Make an inventory of your friends (which often includes family), and then honestly assess what type of friendship you currently have with each.

There are a variety of other types of friendships, which are still of value, but very different in what you can expect of them, and this status can change over time.

I place friends in three broad camps:

Fair Weather Friends are those friends who show up when you’re having a party or they want to hash out their own crisis, but they fail to show up for you when it’s inconvenient for them.

Convenient Companions can feel very close while you are in proximity, but when you leave the job or separate after college, the friendship fades into nothing, sometimes so dramatically that you can feel betrayed by what you thought was an enduring friendship.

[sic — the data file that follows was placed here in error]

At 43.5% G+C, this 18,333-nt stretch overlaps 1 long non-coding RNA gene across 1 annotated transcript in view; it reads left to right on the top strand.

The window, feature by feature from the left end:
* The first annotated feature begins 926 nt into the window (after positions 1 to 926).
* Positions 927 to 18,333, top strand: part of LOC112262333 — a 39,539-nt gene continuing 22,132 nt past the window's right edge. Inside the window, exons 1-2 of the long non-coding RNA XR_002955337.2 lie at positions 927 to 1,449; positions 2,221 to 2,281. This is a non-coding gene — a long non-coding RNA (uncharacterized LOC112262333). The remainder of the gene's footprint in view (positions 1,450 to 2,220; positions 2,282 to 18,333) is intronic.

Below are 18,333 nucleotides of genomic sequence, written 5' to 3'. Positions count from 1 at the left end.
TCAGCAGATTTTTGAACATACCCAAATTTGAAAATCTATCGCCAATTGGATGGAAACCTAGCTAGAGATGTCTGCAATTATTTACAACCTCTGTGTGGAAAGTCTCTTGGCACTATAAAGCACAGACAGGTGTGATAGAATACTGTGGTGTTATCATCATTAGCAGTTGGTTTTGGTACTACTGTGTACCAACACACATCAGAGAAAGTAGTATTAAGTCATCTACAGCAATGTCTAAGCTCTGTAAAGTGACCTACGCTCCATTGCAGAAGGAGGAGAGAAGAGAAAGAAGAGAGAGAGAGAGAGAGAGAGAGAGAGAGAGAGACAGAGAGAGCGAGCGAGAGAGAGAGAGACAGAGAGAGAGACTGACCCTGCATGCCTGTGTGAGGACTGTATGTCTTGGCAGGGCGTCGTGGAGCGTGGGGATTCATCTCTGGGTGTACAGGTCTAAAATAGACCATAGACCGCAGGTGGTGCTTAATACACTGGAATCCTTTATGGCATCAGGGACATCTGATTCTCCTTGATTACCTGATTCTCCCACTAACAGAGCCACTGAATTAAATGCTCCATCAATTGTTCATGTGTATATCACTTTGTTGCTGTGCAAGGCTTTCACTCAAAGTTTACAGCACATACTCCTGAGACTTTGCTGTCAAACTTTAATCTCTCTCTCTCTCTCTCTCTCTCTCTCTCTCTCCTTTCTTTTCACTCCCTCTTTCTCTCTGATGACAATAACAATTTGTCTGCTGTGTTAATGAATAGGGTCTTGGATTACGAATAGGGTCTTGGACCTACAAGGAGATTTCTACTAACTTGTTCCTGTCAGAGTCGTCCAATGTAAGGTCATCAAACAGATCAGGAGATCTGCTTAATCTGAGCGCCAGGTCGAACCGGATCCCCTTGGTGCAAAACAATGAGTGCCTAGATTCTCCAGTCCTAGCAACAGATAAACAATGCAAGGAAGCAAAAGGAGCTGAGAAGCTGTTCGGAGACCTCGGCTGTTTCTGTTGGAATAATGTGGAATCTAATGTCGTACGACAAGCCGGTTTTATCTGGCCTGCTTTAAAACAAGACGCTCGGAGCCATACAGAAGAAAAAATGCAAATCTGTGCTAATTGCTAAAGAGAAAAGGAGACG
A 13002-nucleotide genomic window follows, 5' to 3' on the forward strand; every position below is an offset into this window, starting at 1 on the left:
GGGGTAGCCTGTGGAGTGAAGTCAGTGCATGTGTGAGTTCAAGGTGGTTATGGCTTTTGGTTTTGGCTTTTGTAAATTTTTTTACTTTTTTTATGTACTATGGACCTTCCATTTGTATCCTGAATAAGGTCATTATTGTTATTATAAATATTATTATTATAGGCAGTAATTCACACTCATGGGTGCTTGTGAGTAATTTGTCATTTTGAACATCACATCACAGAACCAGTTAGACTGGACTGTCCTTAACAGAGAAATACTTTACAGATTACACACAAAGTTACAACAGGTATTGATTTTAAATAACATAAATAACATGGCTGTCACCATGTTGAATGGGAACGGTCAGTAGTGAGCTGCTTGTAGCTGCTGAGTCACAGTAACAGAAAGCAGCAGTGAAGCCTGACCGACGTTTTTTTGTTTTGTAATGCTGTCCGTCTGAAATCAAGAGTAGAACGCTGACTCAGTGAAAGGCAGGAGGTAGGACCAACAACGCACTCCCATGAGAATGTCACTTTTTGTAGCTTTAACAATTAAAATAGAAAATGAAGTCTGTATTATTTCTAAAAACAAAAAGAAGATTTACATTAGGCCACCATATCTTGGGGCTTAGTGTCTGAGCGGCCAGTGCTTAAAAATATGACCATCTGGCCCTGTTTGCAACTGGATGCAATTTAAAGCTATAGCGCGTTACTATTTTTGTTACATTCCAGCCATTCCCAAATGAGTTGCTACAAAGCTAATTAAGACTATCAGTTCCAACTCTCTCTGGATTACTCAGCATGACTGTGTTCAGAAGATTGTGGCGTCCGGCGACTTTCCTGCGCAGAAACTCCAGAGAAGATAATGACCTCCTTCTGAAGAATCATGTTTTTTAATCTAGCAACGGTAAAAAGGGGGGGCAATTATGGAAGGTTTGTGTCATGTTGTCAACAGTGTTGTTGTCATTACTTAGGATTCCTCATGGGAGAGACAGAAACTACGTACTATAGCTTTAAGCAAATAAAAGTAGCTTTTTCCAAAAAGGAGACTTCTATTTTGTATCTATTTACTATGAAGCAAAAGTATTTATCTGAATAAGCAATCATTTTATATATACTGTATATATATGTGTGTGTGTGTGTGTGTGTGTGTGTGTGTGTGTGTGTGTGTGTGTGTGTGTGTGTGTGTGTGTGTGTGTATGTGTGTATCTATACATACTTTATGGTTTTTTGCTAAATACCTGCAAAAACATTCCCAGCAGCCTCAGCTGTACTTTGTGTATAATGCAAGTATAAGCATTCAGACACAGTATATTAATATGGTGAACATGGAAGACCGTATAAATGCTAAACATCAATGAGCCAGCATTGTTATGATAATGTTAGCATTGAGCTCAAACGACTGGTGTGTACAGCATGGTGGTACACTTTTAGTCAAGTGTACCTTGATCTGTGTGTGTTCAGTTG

Wholehearted Allies are your people. Your emergency contacts. Your first call from jail. The people you can sob uncontrollably with, and ultimately be exactly as you are. Wholehearted Allies (1) show up, (2) unconditionally. This, by the way, also means that they are honest with you when you need to be challenged.

By recognizing the different types of friendship in your circle, you can be more selective in who you invest your time and energy into, and have realistic expectations of the others.

At this point, you may find that your inventory has come up short, with a lack of those Wholehearted Allies who nurture your well-being and hold you to your values. Where do you go from there?